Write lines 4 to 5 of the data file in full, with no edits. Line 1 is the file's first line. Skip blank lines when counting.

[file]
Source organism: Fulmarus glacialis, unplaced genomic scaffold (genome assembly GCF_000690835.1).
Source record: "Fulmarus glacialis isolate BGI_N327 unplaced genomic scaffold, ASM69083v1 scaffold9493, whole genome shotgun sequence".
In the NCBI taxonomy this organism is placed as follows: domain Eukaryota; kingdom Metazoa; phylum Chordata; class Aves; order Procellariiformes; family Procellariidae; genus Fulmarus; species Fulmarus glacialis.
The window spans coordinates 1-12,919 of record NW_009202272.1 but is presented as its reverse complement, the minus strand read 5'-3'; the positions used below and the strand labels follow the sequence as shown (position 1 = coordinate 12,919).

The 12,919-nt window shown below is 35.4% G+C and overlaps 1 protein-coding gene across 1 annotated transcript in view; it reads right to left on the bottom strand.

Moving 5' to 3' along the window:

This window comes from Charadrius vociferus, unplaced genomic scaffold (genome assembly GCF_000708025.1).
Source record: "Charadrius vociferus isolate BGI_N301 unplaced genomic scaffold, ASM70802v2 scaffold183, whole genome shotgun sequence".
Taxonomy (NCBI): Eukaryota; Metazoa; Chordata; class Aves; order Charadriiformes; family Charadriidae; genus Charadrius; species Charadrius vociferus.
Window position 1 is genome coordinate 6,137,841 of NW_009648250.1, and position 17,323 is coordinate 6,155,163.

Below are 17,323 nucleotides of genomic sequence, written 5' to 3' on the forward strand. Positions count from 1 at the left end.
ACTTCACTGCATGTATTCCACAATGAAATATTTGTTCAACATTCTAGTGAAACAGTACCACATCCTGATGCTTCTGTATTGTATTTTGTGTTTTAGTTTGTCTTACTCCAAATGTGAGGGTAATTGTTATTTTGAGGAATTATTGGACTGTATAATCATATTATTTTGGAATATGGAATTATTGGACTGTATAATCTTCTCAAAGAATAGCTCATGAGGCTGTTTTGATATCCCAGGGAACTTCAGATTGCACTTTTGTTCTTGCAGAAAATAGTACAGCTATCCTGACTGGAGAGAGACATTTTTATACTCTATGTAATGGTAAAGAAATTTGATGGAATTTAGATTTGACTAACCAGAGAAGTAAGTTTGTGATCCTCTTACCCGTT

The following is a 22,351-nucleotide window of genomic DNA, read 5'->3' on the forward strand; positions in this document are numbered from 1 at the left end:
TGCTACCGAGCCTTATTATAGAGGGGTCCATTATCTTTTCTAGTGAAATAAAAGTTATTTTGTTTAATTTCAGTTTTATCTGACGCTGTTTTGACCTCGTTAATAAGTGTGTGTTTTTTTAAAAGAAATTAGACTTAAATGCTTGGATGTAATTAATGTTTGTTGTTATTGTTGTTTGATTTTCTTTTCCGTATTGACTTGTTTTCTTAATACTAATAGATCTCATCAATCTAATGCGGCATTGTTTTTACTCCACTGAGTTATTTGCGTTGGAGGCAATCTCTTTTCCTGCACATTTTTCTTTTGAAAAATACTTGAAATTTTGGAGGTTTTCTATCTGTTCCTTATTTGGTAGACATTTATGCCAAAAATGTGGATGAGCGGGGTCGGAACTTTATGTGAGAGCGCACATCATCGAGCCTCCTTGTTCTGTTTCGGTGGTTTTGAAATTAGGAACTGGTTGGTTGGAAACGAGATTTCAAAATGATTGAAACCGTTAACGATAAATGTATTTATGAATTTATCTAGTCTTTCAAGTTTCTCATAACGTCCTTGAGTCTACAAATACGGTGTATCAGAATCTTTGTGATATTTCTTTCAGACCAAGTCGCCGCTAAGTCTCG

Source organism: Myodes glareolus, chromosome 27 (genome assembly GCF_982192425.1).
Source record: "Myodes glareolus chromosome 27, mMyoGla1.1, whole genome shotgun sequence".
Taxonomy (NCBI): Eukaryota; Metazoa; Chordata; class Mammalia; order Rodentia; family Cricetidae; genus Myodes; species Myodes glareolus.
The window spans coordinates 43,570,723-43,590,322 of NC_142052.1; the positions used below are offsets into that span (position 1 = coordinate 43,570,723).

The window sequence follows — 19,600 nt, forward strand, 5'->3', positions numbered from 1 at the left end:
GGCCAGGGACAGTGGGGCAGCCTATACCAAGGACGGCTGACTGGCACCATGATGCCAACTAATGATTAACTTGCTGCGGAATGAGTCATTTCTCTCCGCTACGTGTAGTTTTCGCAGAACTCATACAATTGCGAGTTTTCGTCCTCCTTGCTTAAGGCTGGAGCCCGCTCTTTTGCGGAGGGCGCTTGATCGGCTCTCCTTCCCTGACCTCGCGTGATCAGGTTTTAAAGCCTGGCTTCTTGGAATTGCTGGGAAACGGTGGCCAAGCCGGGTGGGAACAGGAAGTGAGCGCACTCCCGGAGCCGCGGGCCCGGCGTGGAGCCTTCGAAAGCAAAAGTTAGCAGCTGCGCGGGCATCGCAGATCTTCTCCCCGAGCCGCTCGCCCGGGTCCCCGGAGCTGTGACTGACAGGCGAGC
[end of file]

The window spans coordinates 1-12,919 of record NW_009202272.1 but is presented as its reverse complement, the minus strand read 5'-3'; the positions used below and the strand labels follow the sequence as shown (position 1 = coordinate 12,919).

The 12,919-nt window shown below is 35.4% G+C and overlaps 1 protein-coding gene across 1 annotated transcript in view; it reads right to left on the bottom strand.